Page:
because he liked them he insisted on forcing them to respect us. Let his
challenge be accepted, and he would find backers. He knew the stuff of
Englishmen: they only required an example.

‘French officers are skilful swordsmen,’ said Mrs. Culling. ‘My husband
has told me they will spend hours of the day thrusting and parrying.
They are used to duelling.’

‘We,’ Nevil answered, ‘don’t get apprenticed to the shambles to learn
our duty on the field. Duelling is, I know, sickening folly. We go too
far in pretending to despise every insult pitched at us. A man may do
for his country what he wouldn’t do for himself.’

Mrs. Culling gravely said she hoped that bloodshed would be avoided, and
Mr. Beauchamp nodded.

She left him hard at work.

He was a popular boy, a favourite of women, and therefore full of
engagements to Balls and dinners. And he was a modest boy, though his
uncle encouraged him to deliver his opinions freely and argue with
men. The little drummer attached to wheeling columns thinks not more
of himself because his short legs perform the same strides as the
grenadiers’; he is happy to be able to keep the step; and so was Nevil;
and if ever he contradicted a senior, it was in the interests of the
country. Veneration of heroes, living and dead, kept down his conceit.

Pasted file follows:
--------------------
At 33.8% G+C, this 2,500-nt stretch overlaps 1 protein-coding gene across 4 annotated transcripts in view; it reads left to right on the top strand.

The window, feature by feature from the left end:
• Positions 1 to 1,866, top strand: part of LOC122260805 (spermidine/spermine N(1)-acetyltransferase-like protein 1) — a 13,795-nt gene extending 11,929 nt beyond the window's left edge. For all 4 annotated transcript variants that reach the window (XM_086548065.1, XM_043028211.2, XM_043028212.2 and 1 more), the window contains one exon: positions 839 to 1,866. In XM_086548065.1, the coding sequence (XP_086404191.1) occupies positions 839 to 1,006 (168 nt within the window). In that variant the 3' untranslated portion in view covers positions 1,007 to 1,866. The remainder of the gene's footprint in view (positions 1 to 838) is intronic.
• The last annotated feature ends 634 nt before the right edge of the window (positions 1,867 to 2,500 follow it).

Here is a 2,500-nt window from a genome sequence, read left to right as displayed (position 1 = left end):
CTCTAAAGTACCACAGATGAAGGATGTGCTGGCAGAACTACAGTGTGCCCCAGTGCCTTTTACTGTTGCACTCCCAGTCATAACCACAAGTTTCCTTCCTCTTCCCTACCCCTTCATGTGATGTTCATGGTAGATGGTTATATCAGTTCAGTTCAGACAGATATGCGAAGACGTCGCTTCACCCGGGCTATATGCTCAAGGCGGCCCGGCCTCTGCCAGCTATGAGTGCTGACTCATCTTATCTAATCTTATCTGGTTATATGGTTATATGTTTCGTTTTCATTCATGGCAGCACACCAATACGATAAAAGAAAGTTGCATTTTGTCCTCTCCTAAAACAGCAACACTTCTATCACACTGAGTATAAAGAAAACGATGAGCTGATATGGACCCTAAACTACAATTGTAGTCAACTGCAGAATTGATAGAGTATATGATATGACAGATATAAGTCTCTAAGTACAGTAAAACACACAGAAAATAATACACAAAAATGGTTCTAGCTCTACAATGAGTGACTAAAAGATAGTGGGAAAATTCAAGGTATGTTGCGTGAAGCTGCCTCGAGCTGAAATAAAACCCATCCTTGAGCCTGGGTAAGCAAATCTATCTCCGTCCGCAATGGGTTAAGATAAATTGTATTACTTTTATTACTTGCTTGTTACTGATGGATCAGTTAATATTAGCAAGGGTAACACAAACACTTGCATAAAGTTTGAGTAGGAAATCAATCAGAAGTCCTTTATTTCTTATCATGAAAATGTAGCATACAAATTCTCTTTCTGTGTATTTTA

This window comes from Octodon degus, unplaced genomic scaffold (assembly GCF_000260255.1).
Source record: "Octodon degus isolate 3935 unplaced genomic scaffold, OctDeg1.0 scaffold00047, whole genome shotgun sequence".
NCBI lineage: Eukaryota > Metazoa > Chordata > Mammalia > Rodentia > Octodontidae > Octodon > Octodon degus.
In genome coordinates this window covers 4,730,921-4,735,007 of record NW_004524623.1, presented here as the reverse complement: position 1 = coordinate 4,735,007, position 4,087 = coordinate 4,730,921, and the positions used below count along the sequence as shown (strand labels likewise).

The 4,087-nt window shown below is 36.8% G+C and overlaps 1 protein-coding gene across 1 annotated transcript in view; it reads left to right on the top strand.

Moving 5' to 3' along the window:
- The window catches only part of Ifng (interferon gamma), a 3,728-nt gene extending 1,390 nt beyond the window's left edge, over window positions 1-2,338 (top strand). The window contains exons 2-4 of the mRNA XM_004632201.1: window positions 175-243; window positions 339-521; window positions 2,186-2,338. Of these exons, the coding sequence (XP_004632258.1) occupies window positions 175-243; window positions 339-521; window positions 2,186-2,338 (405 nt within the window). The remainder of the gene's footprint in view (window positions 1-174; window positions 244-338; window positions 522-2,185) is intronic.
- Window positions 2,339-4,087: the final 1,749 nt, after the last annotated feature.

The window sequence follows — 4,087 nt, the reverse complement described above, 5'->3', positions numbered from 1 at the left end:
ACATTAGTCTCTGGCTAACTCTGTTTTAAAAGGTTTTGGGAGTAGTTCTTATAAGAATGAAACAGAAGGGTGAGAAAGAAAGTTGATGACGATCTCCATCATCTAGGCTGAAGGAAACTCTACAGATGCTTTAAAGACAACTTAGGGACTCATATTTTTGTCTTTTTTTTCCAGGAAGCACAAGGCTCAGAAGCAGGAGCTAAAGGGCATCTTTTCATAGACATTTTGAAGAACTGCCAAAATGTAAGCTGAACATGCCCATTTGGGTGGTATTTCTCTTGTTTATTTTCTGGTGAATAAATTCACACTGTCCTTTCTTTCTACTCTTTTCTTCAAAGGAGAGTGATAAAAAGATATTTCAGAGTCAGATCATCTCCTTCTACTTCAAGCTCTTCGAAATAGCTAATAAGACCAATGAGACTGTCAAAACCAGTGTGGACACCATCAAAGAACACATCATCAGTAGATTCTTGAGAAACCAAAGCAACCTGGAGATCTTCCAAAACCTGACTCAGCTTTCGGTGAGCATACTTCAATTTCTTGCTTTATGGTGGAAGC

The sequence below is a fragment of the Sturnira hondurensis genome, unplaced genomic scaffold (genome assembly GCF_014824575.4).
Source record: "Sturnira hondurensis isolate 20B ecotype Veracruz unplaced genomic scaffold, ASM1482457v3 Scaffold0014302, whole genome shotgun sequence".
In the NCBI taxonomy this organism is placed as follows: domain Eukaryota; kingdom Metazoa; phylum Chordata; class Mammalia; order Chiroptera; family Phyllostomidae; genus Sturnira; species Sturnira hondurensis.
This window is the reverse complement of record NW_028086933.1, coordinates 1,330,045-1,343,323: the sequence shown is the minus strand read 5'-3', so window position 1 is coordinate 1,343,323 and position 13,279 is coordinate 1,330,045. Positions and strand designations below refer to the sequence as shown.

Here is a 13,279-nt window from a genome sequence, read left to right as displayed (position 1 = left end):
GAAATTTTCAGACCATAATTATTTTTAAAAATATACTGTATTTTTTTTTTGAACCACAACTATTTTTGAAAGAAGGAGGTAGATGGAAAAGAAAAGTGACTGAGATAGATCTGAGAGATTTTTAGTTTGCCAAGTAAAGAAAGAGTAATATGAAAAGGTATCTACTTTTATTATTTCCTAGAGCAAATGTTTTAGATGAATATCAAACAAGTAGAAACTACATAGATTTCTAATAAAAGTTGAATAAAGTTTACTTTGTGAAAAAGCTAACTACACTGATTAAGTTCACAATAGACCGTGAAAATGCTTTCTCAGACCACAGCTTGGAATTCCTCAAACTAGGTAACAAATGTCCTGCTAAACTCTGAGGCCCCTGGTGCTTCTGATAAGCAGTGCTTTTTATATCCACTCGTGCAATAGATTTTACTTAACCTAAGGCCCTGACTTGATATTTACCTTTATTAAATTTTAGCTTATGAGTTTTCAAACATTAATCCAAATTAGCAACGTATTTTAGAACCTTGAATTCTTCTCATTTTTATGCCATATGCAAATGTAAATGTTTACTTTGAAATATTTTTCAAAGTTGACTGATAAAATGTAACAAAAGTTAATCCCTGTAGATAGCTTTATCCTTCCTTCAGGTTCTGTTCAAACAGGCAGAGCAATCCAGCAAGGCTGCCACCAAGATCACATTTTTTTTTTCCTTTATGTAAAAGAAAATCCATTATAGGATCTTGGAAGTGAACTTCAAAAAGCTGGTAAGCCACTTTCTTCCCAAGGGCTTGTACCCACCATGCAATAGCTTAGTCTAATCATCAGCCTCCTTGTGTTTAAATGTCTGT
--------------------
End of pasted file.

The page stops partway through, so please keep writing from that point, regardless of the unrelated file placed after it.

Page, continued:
He worshipped devotedly. From an early age he exacted of his flattering
ladies that they must love his hero. Not to love his hero was to be
strangely in error, to be in need of conversion, and he proselytized
with the ardour of the Moslem. His uncle Everard was proud of his good
looks, fire, and nonsense, during the boy’s extreme youth. He traced him
by cousinships back to the great Earl Beauchamp of Froissart, and would
have it so; and he would have spoilt him had not the young fellow’s mind
been possessed by his reverence for men of deeds. How could he think
of himself, who had done nothing, accomplished nothing, so long as he
brooded on the images of signal Englishmen whose names were historic for
daring, and the strong arm, and artfulness, all given to the service of
the country?–men of a magnanimity overcast with simplicity, which
Nevil held to be pure insular English; our type of splendid manhood, not
discoverable elsewhere. A method of enraging him was to distinguish one
or other of them as Irish, Scottish, or Cambrian. He considered it a
dismemberment of the country. And notwithstanding the pleasure he had